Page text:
There are other aspects necessary for us building an economic powerhouse, in addition to critical financial infrastructure. One aspect that must be addressed is that we must have a world class internet connection. To this end, we are aware that the government is poroposing the undertaking of an undersea direct connection to provide much faster access to serve a national broadband network. This will greatly assist the development of technology driven services.ç
I recently visited Shenzhen, and toured the corporate facilities of two extraordinary companies, Huawei and BYD. Both of them provide services very necessary for our national development in telecommunications and in green energy. We are exploring business opportunities with these corporations.
(WI): Going back to the country's partnership with new strategic markets, Antigua and Barbuda has been the first country in the region to become part of the iconic Belt and Road initiative which will improve the country's infrastructure and competitiveness. What role is China to play in the country's economic development, and what are some of the areas that present the most opportunities for international investors and PPP schemes?
(SY): I think that China will continue to be a major part of our development. We need to attract Chinese investors, and by improving air connectivity between China and Antigua and Barbuda, investors will have every reason to come here and engage in investment projects, such as hotels and infrastructure eprojects. If we have the necessary traffic for visitors l, then there are good reasons for Chinese investors to consider investments that would facilitate the home porting of cruise ships here to serve Chinese visitors wishing to explore various islands and getting a full vision of the history and beauty of the Caribbean..
There are still several areas of cooperation and, as you have mentioned, being a member of the Belt and Road Initiative will further support the development of our infrastructure. At the same time, infrastructure projects will have a spill over effect into other areas of the economy, therefore supporting and enhancing socio-economic growth and development. One area in which we would like to see development is to improve our waste treatment and we need to be able to convert black waters into secondary waters. Presently, water in Antigua is mainly derived from reverse osmosis, a fossil fuel driven process. This enormously elevates water prices. Therefore, we are using the most expensive drinking water for household and land irrigation.. At this time of the year we have two or three cruise ships arriving every day. As they come in, we have to refuel them, take out the black water and we need to be able to put on new water for cleaning. We consume about eight million gallons of water a day, out of which, basically 100%, is coming from reverse osmosis.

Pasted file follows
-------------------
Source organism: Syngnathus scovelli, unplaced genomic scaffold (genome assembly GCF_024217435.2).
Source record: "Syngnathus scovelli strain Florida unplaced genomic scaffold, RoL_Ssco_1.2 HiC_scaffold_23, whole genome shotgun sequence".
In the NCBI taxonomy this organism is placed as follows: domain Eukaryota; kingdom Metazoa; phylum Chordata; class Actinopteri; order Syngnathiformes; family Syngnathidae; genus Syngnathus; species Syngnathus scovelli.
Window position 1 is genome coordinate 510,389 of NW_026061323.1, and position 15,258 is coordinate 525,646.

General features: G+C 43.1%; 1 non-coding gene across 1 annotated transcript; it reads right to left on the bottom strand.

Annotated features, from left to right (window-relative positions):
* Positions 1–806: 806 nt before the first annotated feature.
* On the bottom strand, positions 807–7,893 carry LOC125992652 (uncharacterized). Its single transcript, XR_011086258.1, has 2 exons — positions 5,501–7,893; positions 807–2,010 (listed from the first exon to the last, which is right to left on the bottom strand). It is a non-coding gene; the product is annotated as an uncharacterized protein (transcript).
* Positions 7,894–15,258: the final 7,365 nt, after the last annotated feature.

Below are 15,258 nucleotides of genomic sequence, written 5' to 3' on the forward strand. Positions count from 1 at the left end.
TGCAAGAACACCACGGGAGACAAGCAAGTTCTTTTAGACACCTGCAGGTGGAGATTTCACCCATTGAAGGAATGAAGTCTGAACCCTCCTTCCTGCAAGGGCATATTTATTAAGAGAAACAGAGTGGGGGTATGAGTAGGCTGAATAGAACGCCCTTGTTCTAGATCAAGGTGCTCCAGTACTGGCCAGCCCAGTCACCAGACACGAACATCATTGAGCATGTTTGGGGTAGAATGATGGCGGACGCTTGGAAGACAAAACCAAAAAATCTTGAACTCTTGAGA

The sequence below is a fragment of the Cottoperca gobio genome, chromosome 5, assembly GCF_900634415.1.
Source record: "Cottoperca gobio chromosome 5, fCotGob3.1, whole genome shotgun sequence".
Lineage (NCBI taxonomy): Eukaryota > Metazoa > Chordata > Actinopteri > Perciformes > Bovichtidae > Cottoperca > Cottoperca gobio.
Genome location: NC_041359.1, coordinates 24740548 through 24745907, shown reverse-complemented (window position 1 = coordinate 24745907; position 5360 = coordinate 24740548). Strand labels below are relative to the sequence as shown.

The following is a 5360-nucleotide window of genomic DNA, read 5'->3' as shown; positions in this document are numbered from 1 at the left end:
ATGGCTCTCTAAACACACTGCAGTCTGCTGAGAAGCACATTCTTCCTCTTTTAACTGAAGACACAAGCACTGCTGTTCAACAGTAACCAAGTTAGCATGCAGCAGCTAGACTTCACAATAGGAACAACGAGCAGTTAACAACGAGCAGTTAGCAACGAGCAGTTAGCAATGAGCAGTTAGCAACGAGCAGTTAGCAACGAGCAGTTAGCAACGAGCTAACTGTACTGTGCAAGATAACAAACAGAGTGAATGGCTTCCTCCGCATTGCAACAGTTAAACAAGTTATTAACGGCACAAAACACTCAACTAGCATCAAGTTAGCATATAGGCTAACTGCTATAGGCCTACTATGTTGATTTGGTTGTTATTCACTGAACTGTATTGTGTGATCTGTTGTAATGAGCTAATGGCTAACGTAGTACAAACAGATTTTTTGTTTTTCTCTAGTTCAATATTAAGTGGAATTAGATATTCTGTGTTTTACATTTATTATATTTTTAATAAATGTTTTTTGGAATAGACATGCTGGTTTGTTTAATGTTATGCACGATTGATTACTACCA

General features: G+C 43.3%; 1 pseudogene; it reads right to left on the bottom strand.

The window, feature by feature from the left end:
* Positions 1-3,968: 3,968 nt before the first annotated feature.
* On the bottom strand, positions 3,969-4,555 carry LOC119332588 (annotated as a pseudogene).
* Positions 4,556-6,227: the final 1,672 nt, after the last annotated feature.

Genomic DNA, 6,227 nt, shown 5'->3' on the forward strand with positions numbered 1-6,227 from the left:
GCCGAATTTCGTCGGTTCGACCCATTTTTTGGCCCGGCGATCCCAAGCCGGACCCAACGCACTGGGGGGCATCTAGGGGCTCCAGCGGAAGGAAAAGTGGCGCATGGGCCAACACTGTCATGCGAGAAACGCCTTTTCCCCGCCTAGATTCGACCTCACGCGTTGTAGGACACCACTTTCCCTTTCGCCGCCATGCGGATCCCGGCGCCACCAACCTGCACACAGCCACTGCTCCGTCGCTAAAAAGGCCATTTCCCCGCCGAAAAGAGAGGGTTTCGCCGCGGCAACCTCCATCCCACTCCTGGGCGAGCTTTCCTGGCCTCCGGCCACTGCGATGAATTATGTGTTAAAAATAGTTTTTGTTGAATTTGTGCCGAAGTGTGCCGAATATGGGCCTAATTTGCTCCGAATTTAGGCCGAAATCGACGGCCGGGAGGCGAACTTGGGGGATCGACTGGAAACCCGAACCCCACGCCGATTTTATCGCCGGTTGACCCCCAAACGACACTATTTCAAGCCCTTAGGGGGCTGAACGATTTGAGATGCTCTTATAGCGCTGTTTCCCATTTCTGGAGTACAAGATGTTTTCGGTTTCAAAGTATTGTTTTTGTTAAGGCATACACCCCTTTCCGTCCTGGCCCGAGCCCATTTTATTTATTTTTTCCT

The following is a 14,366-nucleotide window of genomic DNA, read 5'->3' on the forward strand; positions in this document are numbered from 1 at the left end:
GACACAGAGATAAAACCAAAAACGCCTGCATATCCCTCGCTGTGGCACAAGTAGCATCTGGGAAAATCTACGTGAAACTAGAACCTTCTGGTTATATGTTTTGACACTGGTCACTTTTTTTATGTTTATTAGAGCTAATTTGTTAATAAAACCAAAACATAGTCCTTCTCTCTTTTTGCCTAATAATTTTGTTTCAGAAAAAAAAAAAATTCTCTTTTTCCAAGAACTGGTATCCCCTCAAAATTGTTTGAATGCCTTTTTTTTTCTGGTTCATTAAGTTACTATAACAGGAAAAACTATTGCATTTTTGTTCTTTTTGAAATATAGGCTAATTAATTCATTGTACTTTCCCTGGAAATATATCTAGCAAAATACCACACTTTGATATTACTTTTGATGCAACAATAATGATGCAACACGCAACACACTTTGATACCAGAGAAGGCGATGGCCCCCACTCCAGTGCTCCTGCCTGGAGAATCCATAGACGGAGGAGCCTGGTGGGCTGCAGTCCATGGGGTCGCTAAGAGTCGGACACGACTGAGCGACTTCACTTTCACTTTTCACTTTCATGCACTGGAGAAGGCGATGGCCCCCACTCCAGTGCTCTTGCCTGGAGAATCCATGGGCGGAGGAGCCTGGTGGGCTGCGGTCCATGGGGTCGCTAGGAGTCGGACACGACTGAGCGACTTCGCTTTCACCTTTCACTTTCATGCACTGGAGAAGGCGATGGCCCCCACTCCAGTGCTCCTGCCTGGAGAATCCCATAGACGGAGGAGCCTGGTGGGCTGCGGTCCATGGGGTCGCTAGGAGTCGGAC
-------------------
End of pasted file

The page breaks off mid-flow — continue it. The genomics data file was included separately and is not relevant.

(WI): With over 35 years of experience in financial services, the Bank has managed family investments for generations and is recognized for its superior wealth management and banking services. When talking about wealth management and international asset management, what sets the Bank apart?
(SY): I think we have been able to be innovative and offer ground-breaking products and services to our customers. We have also been able to turn the government's attention to the need for these services. One of the areas that we are promoting to government at the present moment, is in regards to the creation of real estate investment trusts to support infrastructure and tourism developments. Currently, there are several other countries that are successfully operating REITs, but none in the Caribbean region. We hope to introduce this as a meaningful financial service.
We need to build greater substance into our international business services. A real estate investment trust is one in which both the foreign as well as the domestic market can participate. Such investments provide higher returns, compared to those offered by banks, and also act as an engine of growth for new developments. Therefore, real estate development and infrastructure development can all be done in one package through a real estate investment trust. I hope that in the near future, we will have the proper legislation for Antigua to become a leading real estate investment trust jurisdiction.
(WI): I would like to finish the conversation with a message to the 14.6 million readers of the South China Morning Post. What message would you like to convey to them?
(SY): I would simply say what the father of their nation, General Mao, said: "A journey of ten thousand miles begins with a single step". I want them to know that Antigua and Barbuda took that first step in 1983, when our nations first established diplomatic relations. Our current administration is fully committed to building a strong friendship and partnership that will be a win-win opportunity for both the people of China and the people of Antigua and Barbuda.